Sometimes it seems that all we want from a relationship is for our partners to be — or learn to be — as cute and nice as we are. To react in a consistent manner to our stimuli. To learn to speak our language. To help us out by getting snippy if we’re not paying enough attention, yet to say “me love you” from time to time, no matter what.
Okay, that’s not a relationship, that’s a Furby.
For those of you who don’t have children whose lives you saved by buying them one (i.e. they held their breath until you did), Furby — who looks like the three-way love child of an Ewok, a Gremlin, and Gleek — is the latest world domination strategy from Tiger Electronics. Last year, Tiger brought us the Giga Pet (like the Tamagotchi), the world’s most stressful toy. Now think Giga with fur … and a brain. As you interact with Furby, Furby will respond, learn tricks, wiggle its ears, open its eyes and raise its ears when excited, react to other Furbies (collect ‘em all!), speak back and on its own, learn English as a Second Language (first: Furbish). For real. Unlike Giga, Furby does not die if ignored; instead, it whines for attention. So I’m not saying you won’t want to kill it.
But matter how you may feel about Furby, we are talking serious wizardry. (And to think Breakup Girl held her breath until she got Simon.) And yes, consumer-wise, Furby is the next Tickle Me Elmo — which, by contrast, now has all the appeal of the rotary phone (unless, of course, Furby turns out to be the next Felicity).
As for those of you who grew up rolling hoops and playing catch with hog bladders, don’t forget that there is also: Adult Furby. Last week, BG got an suspicious mass email hawking the artificial intelligence programs “Virtual Girlfriend” and “Virtual Boyfriend.” Not only will these cyberBetties and Baldwins remember your name, your birthday, and your likes and dislikes, they also “take off different clothes.” (Think Giga … without fur.) Even more realistic: (1) “each time you start the program…they have a different personality,” and (2) “you can say things that will upset them.” Keen!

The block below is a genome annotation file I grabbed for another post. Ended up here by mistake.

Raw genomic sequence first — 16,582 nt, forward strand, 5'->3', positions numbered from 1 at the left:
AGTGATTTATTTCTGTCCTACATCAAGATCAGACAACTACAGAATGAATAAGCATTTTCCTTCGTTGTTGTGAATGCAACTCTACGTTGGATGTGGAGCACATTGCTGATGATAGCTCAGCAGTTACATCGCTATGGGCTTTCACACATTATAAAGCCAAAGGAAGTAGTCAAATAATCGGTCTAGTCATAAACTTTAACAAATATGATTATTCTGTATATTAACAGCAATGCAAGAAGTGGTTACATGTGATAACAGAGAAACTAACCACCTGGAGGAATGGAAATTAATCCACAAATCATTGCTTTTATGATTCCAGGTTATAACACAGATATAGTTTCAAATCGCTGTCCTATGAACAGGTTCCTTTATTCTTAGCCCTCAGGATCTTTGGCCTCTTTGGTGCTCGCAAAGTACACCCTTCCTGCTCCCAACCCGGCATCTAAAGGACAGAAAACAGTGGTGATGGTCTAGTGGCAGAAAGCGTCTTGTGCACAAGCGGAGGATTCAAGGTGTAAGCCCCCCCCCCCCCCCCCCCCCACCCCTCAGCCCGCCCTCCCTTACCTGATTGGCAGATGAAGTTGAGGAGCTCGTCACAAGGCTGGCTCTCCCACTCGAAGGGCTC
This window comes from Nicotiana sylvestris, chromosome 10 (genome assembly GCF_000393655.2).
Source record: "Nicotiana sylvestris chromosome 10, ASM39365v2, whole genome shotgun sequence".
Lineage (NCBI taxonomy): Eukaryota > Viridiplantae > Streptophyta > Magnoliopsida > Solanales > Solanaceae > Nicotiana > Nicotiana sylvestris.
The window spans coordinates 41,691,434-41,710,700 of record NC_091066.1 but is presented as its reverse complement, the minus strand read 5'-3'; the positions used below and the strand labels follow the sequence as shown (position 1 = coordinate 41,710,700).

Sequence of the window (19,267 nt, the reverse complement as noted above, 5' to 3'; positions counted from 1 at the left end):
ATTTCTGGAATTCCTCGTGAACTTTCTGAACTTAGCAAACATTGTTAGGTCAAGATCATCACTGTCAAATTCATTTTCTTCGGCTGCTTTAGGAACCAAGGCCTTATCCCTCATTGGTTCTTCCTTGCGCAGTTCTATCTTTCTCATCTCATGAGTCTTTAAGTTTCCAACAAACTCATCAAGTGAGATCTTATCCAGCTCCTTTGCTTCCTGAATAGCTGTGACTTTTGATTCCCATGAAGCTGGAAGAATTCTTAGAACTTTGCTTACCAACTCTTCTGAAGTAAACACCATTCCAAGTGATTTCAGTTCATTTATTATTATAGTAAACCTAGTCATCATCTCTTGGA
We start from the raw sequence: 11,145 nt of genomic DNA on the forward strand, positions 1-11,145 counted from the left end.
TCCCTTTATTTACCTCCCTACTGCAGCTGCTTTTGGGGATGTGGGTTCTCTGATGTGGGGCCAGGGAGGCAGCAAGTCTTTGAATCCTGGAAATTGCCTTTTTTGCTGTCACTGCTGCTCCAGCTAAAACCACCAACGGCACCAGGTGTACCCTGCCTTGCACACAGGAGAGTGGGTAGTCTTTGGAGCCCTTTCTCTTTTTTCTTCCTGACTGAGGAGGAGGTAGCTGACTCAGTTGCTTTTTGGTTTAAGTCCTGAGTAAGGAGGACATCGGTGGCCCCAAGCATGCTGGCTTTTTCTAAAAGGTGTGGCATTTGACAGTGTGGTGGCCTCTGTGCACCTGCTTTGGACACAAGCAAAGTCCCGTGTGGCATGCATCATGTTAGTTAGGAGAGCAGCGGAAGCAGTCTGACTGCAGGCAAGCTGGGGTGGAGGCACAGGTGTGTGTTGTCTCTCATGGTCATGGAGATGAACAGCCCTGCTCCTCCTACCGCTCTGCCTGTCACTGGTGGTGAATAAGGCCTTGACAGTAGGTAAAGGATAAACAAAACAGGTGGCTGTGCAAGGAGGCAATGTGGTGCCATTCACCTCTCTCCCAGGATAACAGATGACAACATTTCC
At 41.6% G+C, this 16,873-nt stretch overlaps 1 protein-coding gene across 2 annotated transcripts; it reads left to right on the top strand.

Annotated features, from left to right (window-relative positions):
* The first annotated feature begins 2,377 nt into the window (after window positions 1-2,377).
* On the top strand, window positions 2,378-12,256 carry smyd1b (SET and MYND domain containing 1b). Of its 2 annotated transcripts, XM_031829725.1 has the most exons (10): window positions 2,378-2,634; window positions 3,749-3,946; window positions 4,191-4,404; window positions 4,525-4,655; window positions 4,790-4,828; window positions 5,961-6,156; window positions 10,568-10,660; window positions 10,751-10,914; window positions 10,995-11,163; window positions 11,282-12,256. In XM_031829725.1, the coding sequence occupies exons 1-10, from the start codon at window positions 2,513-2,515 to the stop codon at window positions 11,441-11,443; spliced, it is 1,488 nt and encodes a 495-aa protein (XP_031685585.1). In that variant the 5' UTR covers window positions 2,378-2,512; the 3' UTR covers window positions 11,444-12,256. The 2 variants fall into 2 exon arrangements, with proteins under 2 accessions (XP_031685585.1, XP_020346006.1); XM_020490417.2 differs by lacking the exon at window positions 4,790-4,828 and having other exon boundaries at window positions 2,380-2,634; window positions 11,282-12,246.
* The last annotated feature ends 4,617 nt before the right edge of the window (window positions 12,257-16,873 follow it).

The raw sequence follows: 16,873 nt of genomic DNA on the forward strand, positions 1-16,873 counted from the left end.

So what does Furby have to do with love, Breakup Girl style? First of all, okay, okay, I want one. AS A TEACHING TOOL. The point: for worse and for better, we all Furbicize in our relationships. Meaning what? That to some degree, we grow and change and wiggle our ears in reponse to our partners’ stimuli. We develop learned behaviors, we acquire new languages (with words like “pooky.”).
But here’s the key difference: we don’t necessarily have a “different personality” each time. Often, the things and theories and habits that our little chips pick up from our first partner (such as “I suck at relationships”) carry over to the next, and the next — thus getting reinforced, if not all but hard-wired. We develop patterns that become so ingrained we don’t even see them as patterns, and even if we do, the idea of dismantling them seems tantamount to dismantling our very selves.
A version of this column was originally posted October 19, 1998.